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Sexual violence in conflict

Non-state actors 'biggest challenge' in conflict-related sexual violence

Sierra Leonean politician Zainab Hawa Bangura is the UN special representative on sexual violence in conflict. She has been talking to DW about her work in which she has to contend with stigmas, taboos and insecurity.

Sexual violence in conflict is no longer regarded an inevitable by-product of war, but a crime that is preventable and punishable under international law. This change in attitudes was reflected by the creation in 2009 of the Office of the Special Representative of the UN Secretary General on Sexual Violence in Confict. The current incumbent is the former Sierra Leonean government minister Zainab Hawa Bangura. DW's Daniel Pelz spoke to her while she was on a recent visit to the German capital Berlin.   

DW: There doesn't seem to be much media coverage of sexual crimes against women in African conflicts these days. Does that mean that the situation has improved?

Zainab Hawa Bangura: Definitely not. First and foremost we have a lot more countries in conflict today than ever before. But the information is very difficult to get. It's very challenging for the women to come out, because of the stigma associated with it. It is also very difficult to monitor the situation, because of the level of insecurity. But it has definitely not reduced. If anything we now know more about where it happens and how it happens.

Conflicts in Africa seem to get more and more brutal, if you take the situation in South Sudan or the Democratic Republic of Congo for example. It seems that in many conflict areas, both governments and rebels have no respect for human rights and they don't listen to international actors. What can you do in such a hostile environment when campaigning for an end to violence against women?

I think you are right to some degree. These conflicts are within countries. People are either fighting for resources or for space. And what happens is that they target the most vulnerable members of society, aiming to inflict the utmost damage on that society. And the most vulnerable members of society are women and children. So the impact of conflicts on women and children increases becasue of the way conflicts are being fought. I think this is our biggest challenge and that's why the United Nations and the international community have become much stronger in terms of ensuring that these people are punished. We work with governments to ensure that these people are punished.

But I agree with you that things are happening in South Sudan and in the Democratic Republic of Congo which are unbelievable, especially in South Sudan. I have just come back from a conference in Abidjan where we brought together national armies of seven countries in Africa to see how we can develop guidelines to foster respect women and children during conflicts.

But the biggest challenge we have is the rise of non-state actors. In the 19 countries I monitor, out of the 45 parties that have committed sexual violence, only five of them are state parties. The rest are non-state actors. We don't understand them, we do not have the tools to engage them. They have no respect for international law, they have no respect for national borders. Take Boko Haram -  [they are active in] Nigeria, Niger, Chad and Cameroon. That's the biggest challenge we are facing now. We are challenging actors who do not respect the tools we have created or the norms we have developed.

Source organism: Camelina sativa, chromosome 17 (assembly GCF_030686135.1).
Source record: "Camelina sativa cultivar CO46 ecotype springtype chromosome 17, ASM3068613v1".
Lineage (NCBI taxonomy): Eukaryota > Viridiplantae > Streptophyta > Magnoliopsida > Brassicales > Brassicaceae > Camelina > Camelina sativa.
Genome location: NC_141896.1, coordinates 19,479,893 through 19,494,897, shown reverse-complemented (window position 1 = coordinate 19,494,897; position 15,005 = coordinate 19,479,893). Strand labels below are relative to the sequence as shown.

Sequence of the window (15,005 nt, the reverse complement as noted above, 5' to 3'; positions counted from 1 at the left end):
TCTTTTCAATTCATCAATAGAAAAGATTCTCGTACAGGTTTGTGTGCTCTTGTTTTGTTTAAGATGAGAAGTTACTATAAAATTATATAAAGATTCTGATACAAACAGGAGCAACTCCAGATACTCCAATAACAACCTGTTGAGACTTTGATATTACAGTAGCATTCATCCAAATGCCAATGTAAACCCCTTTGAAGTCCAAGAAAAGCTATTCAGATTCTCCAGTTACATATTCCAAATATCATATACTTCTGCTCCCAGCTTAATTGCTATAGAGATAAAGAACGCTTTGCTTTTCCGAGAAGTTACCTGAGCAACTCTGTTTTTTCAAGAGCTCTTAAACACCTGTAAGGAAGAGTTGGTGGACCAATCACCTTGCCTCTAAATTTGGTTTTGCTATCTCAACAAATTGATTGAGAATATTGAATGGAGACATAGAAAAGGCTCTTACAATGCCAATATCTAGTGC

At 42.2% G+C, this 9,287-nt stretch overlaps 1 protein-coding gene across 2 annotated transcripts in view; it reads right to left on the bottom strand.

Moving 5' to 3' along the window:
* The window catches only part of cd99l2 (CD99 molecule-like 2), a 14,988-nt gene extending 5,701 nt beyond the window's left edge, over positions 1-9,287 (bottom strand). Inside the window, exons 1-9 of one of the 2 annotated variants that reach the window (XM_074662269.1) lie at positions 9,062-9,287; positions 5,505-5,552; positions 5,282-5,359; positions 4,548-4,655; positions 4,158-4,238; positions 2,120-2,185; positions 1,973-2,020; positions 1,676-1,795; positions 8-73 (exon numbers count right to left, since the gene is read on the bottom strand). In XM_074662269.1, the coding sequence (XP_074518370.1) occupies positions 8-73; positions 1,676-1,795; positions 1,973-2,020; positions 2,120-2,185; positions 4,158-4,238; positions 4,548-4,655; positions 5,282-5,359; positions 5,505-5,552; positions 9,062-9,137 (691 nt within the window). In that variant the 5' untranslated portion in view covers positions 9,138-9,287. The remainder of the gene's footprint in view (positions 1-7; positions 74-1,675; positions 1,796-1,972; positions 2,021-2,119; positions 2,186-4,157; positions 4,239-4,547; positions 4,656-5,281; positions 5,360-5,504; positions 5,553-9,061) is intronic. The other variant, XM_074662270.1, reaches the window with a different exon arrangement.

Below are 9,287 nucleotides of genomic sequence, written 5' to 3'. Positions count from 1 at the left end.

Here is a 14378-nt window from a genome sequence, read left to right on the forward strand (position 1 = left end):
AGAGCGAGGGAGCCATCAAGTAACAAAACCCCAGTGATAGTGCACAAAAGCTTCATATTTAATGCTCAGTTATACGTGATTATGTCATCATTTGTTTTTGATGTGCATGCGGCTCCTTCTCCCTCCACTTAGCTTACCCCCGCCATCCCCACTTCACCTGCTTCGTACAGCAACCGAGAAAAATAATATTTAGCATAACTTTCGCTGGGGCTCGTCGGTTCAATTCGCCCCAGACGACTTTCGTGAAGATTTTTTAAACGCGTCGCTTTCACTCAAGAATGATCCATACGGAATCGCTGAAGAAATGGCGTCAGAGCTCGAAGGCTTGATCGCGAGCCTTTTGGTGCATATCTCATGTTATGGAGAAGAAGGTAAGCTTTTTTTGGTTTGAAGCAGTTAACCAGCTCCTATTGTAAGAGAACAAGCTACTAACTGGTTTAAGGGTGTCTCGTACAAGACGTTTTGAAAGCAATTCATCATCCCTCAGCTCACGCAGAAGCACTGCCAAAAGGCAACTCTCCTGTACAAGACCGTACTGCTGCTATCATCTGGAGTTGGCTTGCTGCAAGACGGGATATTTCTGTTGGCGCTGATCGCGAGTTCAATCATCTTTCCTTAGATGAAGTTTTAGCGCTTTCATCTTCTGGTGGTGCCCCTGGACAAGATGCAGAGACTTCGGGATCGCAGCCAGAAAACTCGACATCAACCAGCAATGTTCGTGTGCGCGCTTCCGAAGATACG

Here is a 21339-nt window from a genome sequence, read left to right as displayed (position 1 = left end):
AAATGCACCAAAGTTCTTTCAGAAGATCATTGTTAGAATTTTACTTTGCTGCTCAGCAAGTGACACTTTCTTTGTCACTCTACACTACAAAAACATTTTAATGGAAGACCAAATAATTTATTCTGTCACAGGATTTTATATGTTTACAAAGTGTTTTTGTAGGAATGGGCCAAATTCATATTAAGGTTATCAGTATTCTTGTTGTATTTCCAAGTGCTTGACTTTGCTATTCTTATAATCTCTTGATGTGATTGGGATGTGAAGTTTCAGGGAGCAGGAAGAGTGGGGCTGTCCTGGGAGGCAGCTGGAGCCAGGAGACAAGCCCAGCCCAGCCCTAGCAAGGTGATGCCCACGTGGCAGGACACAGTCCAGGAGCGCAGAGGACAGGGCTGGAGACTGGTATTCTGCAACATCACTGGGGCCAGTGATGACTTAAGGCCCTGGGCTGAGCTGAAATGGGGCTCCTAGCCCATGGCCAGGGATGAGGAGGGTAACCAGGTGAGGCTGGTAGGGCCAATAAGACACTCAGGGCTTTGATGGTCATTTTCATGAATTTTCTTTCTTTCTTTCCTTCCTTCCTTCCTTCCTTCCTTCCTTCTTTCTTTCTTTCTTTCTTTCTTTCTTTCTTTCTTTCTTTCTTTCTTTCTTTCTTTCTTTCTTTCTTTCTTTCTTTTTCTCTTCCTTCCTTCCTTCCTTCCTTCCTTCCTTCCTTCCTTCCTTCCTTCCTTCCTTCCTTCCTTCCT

How could one engage these non-state actors?

We are working with groups who have trained over the years to engage them and help them to understand international law and international conventions. But that's extremely difficult. How do you engage Boko Haram? How do you engage al Shabaab? How do you engage al Qaeda? How do you engage ISL? I don't think anybody has the answer. And because they are extremists, they are under sanctions by the UN which makes our job very difficult. Discussions have started in the UN on what we need to do, because these are new phenomena. We are trying to deal with them and address them,,We have to see how we can punish them, but most important of all  is how we can ensure that they obey the rules that we have established at international level on how to engage with one another.

Sexual violence against men in African conflicts is a taboo subject, but sexual crimes against men are committed there nonetheless. Through your monitoring, do you see a certain trend?

Sexual violence against men has always been there, but it has always come under torture. And what we've also learned is that under interrogation, in prison or prison conditions, when people, mostly governments, try to get information from men, they target them. Obviously it is happening a lot, we have documented it in the Democratic Republic of Cogo, in Mali to some extent and a lot in Syria.

Our response mechanism in the UN was created for women. So we have to start rethinking how we respond to the needs of men who have been sexually abused. The challenge we have is that in countries where there are laws against homosexuality, men are afraid to report sexual violence. Once a doctor has such evidence, the first place he goes to is a police station where he says ‘I have a gay person here'. So we are looking for resources to provide support for these men who have been sexually abused.

Zainab Hawa Bangua is the UN Secretary General's special representative on sexual violence in conflict  

Interview: Daniel Pelz  

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